Teaching "old" woman to ride a bicycle

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JHG
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Joined: Thu May 29, 2008 19:32 pm

Teaching "old" woman to ride a bicycle

Postby JHG » Thu Jul 10, 2008 22:12 pm

A coworker of mine (in her 50´s) has newer learnt to ride a bike but wants to. Are there some training wheels for grown ups?

gjp112n
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Re: Teaching "old" woman to ride a bicycle

Postby gjp112n » Tue Jul 22, 2008 21:27 pm

JHG wrote:A coworker of mine (in her 50´s) has newer learnt to ride a bike but wants to. Are there some training wheels for grown ups?


I don't know about training wheels, but speaking as somebody who is never learnt to ride until I was over fifty, I'd say pick somewhere away from traffic to practive and just get on with it ! :D

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redvee
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Postby redvee » Tue Jul 22, 2008 22:49 pm

There are some about on the market though they are more usually used for disabled adults wishing to learn to ride.

Cunobelin
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Postby Cunobelin » Wed Jul 23, 2008 19:35 pm

Treat her like a kid!

Seriously!

The Ballantine trick of staging the experience works as well for adults.

Find somewhere quiet and free of an audince

Remove pedals and lower seat.

Ride hobby horse like.
As experience and confidence grows move to coasting down slight hills
Now replace pedals as foot rests

Using the pedals will come naturally.

Works every time and will only take an hour or so!

helsbels
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Postby helsbels » Fri Jul 25, 2008 21:08 pm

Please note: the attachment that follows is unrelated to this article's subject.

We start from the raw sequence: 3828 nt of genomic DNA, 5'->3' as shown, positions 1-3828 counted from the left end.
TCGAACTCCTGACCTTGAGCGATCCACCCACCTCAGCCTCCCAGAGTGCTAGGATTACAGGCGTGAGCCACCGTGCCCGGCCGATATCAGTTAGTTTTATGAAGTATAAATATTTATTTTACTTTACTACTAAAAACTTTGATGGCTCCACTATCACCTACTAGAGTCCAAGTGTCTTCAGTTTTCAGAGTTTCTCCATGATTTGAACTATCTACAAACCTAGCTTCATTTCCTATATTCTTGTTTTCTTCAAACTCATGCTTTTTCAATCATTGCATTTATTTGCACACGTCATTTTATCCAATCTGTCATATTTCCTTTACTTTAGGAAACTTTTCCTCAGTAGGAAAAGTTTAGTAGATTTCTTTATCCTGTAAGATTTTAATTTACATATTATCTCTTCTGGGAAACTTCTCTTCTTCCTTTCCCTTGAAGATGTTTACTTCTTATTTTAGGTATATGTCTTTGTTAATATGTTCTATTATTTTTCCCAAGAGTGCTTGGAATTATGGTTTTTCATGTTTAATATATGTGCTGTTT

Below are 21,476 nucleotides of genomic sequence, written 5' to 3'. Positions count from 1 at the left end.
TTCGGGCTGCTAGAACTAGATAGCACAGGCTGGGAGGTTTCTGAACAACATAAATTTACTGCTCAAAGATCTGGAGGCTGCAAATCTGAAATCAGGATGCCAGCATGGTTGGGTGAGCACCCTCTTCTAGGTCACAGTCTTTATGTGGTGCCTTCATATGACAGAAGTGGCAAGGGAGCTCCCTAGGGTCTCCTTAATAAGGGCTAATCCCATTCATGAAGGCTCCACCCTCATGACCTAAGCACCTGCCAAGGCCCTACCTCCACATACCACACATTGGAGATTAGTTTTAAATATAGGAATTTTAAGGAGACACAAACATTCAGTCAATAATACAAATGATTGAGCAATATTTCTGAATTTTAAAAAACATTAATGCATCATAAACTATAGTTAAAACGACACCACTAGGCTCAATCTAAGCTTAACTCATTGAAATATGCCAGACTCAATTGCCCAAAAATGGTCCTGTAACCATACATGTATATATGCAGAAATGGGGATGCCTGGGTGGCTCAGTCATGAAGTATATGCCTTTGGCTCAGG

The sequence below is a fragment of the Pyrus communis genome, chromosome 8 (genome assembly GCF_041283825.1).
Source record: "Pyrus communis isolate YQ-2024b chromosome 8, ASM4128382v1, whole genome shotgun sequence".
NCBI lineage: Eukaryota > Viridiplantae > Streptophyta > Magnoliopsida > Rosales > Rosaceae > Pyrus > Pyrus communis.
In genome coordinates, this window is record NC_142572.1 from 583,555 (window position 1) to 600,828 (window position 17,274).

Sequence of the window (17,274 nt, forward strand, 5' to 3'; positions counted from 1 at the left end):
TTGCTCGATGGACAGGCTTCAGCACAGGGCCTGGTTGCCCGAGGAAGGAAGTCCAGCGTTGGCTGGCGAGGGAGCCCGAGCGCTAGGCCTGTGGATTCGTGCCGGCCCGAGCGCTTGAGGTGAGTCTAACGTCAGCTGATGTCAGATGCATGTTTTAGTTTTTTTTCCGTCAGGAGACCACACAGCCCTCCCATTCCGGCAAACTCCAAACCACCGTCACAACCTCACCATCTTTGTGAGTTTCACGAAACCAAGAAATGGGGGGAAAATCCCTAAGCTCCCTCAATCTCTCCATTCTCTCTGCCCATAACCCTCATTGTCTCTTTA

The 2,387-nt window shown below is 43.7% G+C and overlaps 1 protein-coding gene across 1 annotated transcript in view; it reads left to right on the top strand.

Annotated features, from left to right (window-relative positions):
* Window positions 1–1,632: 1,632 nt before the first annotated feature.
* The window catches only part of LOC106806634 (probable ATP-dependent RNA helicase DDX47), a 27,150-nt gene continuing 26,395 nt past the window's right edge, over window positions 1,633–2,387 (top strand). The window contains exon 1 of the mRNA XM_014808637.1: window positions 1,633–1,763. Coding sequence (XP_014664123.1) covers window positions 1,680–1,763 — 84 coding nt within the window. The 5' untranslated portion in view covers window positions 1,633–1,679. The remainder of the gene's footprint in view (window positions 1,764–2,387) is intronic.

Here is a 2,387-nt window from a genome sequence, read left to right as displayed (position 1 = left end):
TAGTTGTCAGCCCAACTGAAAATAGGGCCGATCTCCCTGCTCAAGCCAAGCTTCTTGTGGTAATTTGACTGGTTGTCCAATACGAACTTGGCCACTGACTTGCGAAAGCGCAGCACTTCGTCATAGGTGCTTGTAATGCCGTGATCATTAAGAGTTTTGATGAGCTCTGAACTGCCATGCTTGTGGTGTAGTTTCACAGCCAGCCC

You could tell her to get some lessons from a trainer - about £25 per hour for a private lesson and about 45 minutes should see her riding - just as cheap as the stabilisers!

The CTC's webisite or her local authorities Cycling Officer have a list of cycle trainers that can help her - or ask in her LBS.

bonk man
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Postby bonk man » Wed Aug 13, 2008 16:47 pm

Sounds familiar..... just trying to get the wife to ride a bike.... dear oh dear...... she rides like an old woman, well slower and dangerously.

The main thing is getting the speed up as the bike becomes more stable but it is difficult to convince the frightened.

I would agree with the hobby horse technique, and one of our bike shops would try not to sell stabilisers and convince sceptical parents that this was the safest way..

I think that cycling has to be fun fun fun first of all. All that health benefit and money saving stuff comes later but the enjoyment of the experience should come first so pedalling [ or hobby horsing ] round the park when the sun is shining is the way to go. Thats what I am doing with the wife, pottering about of the common and it is softer when she [inevitably] crashes. :D

spike666
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Postby spike666 » Tue Sep 02, 2008 16:00 pm

As a national standards cycle trainer I tend to use the hobby-horse method most of the time. One or two things :P to try also -
Look for a gentle preferably grass slope to let mother nature take the fall and gravity assist in rolling along and building speed.
Most of all tell you coworker to take her grown up head and leave it at home then come out to play with a ten year olds head on. That way it turns into fun for both trainer and trainee.
Have fun. :P


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